Sexual Orientation and Gender Expression in Social Work Practice: Working with Gay, Lesbian, Bisexual, and Transgender People

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Deana F. Morrow, Lori Messinger
Columbia University Press, 2006 - Political Science - 513 pages
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Al-Jazeera and other satellite television stations have transformed Arab politics over the last decade. By shattering state control over information and giving a platform to long-stifled voices, these new Arab media have challenged the status quo by encouraging open debate about Iraq, Palestine, Islamism, Arab identity, and other vital political and social issues. These public arguments have redefined what it means to be Arab and reshaped the realm of political possibility. As Marc Lynch shows, the days of monolithic Arab opinion are over. How Arab governments and the United States engage this newly confident and influential public sphere will profoundly shape the future of the Arab world.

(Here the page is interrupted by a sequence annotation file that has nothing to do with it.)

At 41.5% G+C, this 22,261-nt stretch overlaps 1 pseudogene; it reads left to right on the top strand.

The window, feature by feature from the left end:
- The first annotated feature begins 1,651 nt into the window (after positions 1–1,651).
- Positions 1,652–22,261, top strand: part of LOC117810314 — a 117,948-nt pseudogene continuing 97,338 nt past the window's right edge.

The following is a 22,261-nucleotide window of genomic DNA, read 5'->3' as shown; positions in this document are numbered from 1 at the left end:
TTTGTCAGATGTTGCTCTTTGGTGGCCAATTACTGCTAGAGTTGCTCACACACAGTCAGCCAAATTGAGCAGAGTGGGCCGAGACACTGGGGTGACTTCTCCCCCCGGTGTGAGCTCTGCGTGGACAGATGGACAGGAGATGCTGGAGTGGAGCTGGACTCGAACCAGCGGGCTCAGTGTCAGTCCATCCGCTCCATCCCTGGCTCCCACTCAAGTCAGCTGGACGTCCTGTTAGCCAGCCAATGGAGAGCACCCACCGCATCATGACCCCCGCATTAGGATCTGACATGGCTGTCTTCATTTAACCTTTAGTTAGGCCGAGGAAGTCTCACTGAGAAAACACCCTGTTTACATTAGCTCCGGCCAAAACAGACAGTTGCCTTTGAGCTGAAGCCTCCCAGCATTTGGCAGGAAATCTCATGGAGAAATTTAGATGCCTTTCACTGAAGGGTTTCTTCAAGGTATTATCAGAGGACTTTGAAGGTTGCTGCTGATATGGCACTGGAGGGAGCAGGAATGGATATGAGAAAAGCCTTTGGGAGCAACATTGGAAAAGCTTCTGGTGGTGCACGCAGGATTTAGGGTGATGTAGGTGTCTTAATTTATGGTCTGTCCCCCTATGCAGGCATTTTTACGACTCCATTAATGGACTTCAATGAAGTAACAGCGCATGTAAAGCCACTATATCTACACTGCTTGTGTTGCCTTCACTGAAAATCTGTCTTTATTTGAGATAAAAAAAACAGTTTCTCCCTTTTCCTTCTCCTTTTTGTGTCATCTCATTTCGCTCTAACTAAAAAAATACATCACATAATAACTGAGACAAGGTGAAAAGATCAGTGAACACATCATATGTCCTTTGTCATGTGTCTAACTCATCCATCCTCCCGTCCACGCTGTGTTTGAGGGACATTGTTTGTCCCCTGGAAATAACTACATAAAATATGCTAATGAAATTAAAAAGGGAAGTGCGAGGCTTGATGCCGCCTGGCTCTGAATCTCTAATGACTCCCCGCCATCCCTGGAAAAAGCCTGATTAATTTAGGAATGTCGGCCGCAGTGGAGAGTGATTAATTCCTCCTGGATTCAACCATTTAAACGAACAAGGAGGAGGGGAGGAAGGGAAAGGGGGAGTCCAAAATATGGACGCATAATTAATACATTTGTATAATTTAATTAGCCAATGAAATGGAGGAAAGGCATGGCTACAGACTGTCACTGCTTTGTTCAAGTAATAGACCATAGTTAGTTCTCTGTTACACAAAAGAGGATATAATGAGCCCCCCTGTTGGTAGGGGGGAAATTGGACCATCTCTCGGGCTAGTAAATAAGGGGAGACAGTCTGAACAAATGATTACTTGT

Marc Lynch draws on interviews conducted in the Middle East and analyses of Arab satellite television programs, op-ed pages, and public opinion polls to examine the nature, evolution, and influence of the new Arab public sphere. Lynch, who pays close attention to what is actually being said and talked about in the Arab world, takes the contentious issue of Iraq-which has divided Arabs like no other issue-to show how the media revolutionized the formation and expression of public opinion. He presents detailed discussions of Arab arguments about sanctions and the 2003 British and American invasion and occupation of Iraq. While Arabs strongly disagreed about Saddam's regime, they increasingly saw the effects of sanctions as a potent symbol of the suffering of all Arabs. Anger and despair over these sanctions shaped Arab views of America, their governments, and themselves.